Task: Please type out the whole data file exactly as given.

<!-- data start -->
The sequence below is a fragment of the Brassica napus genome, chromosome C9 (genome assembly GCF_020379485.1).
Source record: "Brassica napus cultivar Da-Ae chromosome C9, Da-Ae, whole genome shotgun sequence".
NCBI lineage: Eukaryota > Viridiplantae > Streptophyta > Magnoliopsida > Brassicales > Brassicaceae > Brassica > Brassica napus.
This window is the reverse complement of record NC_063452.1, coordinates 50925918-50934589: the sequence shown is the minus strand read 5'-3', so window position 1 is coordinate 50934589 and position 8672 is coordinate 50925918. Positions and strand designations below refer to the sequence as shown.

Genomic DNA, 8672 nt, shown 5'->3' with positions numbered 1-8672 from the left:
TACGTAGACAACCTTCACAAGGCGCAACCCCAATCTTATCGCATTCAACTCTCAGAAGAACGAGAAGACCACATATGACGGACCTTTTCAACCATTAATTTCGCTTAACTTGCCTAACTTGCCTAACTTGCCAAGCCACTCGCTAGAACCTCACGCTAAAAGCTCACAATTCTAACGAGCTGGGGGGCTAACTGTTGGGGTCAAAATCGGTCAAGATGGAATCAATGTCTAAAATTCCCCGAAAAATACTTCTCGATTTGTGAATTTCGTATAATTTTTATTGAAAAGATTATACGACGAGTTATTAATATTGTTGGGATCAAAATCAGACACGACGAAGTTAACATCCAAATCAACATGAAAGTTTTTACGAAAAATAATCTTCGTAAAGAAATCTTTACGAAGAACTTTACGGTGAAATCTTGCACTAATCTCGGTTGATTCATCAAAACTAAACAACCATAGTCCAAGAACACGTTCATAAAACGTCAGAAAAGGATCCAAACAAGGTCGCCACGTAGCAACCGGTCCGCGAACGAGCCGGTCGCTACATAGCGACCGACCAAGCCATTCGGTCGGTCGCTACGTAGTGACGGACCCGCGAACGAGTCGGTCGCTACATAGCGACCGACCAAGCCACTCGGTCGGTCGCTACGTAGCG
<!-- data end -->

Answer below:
The sequence below is a fragment of the Brassica napus genome, chromosome C9 (genome assembly GCF_020379485.1).
Source record: "Brassica napus cultivar Da-Ae chromosome C9, Da-Ae, whole genome shotgun sequence".
NCBI lineage: Eukaryota > Viridiplantae > Streptophyta > Magnoliopsida > Brassicales > Brassicaceae > Brassica > Brassica napus.
This window is the reverse complement of record NC_063452.1, coordinates 50925918-50934589: the sequence shown is the minus strand read 5'-3', so window position 1 is coordinate 50934589 and position 8672 is coordinate 50925918. Positions and strand designations below refer to the sequence as shown.

Genomic DNA, 8672 nt, shown 5'->3' with positions numbered 1-8672 from the left:
TACGTAGACAACCTTCACAAGGCGCAACCCCAATCTTATCGCATTCAACTCTCAGAAGAACGAGAAGACCACATATGACGGACCTTTTCAACCATTAATTTCGCTTAACTTGCCTAACTTGCCTAACTTGCCAAGCCACTCGCTAGAACCTCACGCTAAAAGCTCACAATTCTAACGAGCTGGGGGGCTAACTGTTGGGGTCAAAATCGGTCAAGATGGAATCAATGTCTAAAATTCCCCGAAAAATACTTCTCGATTTGTGAATTTCGTATAATTTTTATTGAAAAGATTATACGACGAGTTATTAATATTGTTGGGATCAAAATCAGACACGACGAAGTTAACATCCAAATCAACATGAAAGTTTTTACGAAAAATAATCTTCGTAAAGAAATCTTTACGAAGAACTTTACGGTGAAATCTTGCACTAATCTCGGTTGATTCATCAAAACTAAACAACCATAGTCCAAGAACACGTTCATAAAACGTCAGAAAAGGATCCAAACAAGGTCGCCACGTAGCAACCGGTCCGCGAACGAGCCGGTCGCTACATAGCGACCGACCAAGCCATTCGGTCGGTCGCTACGTAGTGACGGACCCGCGAACGAGTCGGTCGCTACATAGCGACCGACCAAGCCACTCGGTCGGTCGCTACGTAGCG